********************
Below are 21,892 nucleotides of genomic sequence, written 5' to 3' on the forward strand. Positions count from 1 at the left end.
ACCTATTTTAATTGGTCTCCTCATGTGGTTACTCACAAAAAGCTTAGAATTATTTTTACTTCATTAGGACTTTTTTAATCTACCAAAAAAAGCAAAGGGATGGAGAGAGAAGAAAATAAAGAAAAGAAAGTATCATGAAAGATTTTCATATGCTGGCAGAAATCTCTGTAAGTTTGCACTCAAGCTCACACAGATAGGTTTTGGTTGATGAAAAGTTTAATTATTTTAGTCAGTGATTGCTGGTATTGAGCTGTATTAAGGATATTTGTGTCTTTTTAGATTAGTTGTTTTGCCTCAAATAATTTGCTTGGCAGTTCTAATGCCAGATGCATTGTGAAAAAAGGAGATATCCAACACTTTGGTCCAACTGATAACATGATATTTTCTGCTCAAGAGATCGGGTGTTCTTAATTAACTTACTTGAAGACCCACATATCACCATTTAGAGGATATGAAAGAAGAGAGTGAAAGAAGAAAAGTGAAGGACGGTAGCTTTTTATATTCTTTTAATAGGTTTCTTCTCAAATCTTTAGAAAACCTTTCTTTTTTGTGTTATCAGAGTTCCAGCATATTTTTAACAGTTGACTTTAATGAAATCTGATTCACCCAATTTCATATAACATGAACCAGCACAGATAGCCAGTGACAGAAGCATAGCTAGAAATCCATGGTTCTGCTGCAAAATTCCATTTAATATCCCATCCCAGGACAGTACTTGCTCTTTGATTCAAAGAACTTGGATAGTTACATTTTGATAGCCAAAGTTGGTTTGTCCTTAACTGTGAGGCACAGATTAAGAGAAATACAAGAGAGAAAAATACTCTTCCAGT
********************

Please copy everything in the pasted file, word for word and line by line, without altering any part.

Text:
Below are 21,892 nucleotides of genomic sequence, written 5' to 3' on the forward strand. Positions count from 1 at the left end.
ACCTATTTTAATTGGTCTCCTCATGTGGTTACTCACAAAAAGCTTAGAATTATTTTTACTTCATTAGGACTTTTTTAATCTACCAAAAAAAGCAAAGGGATGGAGAGAGAAGAAAATAAAGAAAAGAAAGTATCATGAAAGATTTTCATATGCTGGCAGAAATCTCTGTAAGTTTGCACTCAAGCTCACACAGATAGGTTTTGGTTGATGAAAAGTTTAATTATTTTAGTCAGTGATTGCTGGTATTGAGCTGTATTAAGGATATTTGTGTCTTTTTAGATTAGTTGTTTTGCCTCAAATAATTTGCTTGGCAGTTCTAATGCCAGATGCATTGTGAAAAAAGGAGATATCCAACACTTTGGTCCAACTGATAACATGATATTTTCTGCTCAAGAGATCGGGTGTTCTTAATTAACTTACTTGAAGACCCACATATCACCATTTAGAGGATATGAAAGAAGAGAGTGAAAGAAGAAAAGTGAAGGACGGTAGCTTTTTATATTCTTTTAATAGGTTTCTTCTCAAATCTTTAGAAAACCTTTCTTTTTTGTGTTATCAGAGTTCCAGCATATTTTTAACAGTTGACTTTAATGAAATCTGATTCACCCAATTTCATATAACATGAACCAGCACAGATAGCCAGTGACAGAAGCATAGCTAGAAATCCATGGTTCTGCTGCAAAATTCCATTTAATATCCCATCCCAGGACAGTACTTGCTCTTTGATTCAAAGAACTTGGATAGTTACATTTTGATAGCCAAAGTTGGTTTGTCCTTAACTGTGAGGCACAGATTAAGAGAAATACAAGAGAGAAAAATACTCTTCCAGT